The 172RG was designed, and mostly used, for step up flight training into complex aircraft. That means the majority of the maintenance expertise and experience has been localized to the few flight schools that operated the type. While the RG shares a lot of structural commonality with the fixed gear plane, there are a few significant differences.
Recently we had the opportunity to see the retractable gear version of the 172 in our shop. On these rare occasions, the repair is often unique. This event proved to be no exception.
The 172RG is a mix of interesting design decisions. Back in the day, the industry was in need of an inexpensive retractable gear trainer. Cessna’s answer was to swing the gear on the ubiquitous 172. At first glance, this makes perfect sense. The logical training progression is the 152 for basic training, the 172 for instrument and 172RG for commercial .Each transition is comfortable with a low intimidation factor for the student. The interesting part is that a complex high performance trainer needs several elements: retractable gear, controllable pitch propeller and over 200 horsepower. The 172RG only got saddled with 180 carbureted horses, so an extra training in yet another model plane with 200+ horsepower is required.
I suppose the fact the engine manufacturers at the time didn’t make an engine to fit the mission was mostly to blame. The closest option was the Lycoming IO360 which barely put out 200 hp on a good day. It also weighed quite a bit more than the O360, in part due to the angle valved cylinders used on the IO360. For the needed performance of the airframe, the 180 horsepower was sufficient; it just didn’t raise the plane into high performance category.
During a routine inspection of a 172RG, the AI of a small fleet operator noticed a little deformation on the top of the channel that bridges the center of the aft wheel well. This is the structural tunnel added to the 172RG series when so much skin was “hogged out” of the fixed gear 172 to create the wheel wells for retractable main landing It’s in the center aft of the belly and is the primary structure that keeps the tail from buckling to the ground under its own weight.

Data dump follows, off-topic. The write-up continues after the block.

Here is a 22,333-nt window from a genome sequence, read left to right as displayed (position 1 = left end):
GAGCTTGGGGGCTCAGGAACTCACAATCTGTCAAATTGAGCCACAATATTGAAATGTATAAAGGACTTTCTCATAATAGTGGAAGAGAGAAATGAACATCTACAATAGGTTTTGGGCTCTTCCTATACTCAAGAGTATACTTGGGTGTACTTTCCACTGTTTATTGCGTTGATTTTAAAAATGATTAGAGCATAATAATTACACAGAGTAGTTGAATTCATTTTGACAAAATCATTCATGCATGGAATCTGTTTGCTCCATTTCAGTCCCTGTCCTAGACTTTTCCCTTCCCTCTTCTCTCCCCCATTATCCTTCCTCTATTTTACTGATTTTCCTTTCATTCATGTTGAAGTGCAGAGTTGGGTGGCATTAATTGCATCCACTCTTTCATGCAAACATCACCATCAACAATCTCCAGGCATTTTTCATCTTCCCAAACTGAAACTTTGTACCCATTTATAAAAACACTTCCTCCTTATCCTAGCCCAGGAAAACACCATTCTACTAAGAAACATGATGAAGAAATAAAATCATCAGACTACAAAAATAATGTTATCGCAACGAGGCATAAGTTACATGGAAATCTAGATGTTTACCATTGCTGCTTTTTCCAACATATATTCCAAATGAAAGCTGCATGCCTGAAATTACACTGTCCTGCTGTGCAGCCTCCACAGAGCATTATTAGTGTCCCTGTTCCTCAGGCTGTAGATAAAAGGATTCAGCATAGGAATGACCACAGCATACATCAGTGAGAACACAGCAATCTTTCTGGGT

This find is of particular importance because there isn’t any method to inspect the interior of the tunnel. The corrosion spot started where the aluminum wheel well divider panel is riveted to the top of the tunnel. This attachment partially obscured the damage, allowing the corrosion to continue until it completely breached the top of the tunnel. The opening gave all the water slinging off the retracted wheels to find its way into the interior of the tunnel. With no way out, the water was able to run amuck inside the tunnel, promoting the corrosion. Keep in mind, none of these planes have any factory applied corrosion protection. Aftermarket applications aren’t effective in this area either since there’s no obvious way to get it in there.
If the gear leg bumper pads are deteriorated, the main gear retracts just a little higher and the tires will eventually touch and damage the plastic. This allows water slinging off the tires into an even larger unprotected area.
The repair starts with removal of the plastic wheel well liner and a detailed inspection of the newly exposed structure. The damage to the tunnel is large and extensive, so complete replacement is determined to be the preferred repair. An initial check of Cessna’s inventory surprisingly shows the part in stock. All seems good until the actual order generates a response from the parts department that the part is nonexistent.
In some cases a new part is the only realistic solution. Cessna is willing to build the needed piece, but set up cost and time put availability at 120 days and price somewhere north of $5K. The search is on for a serviceable replacement.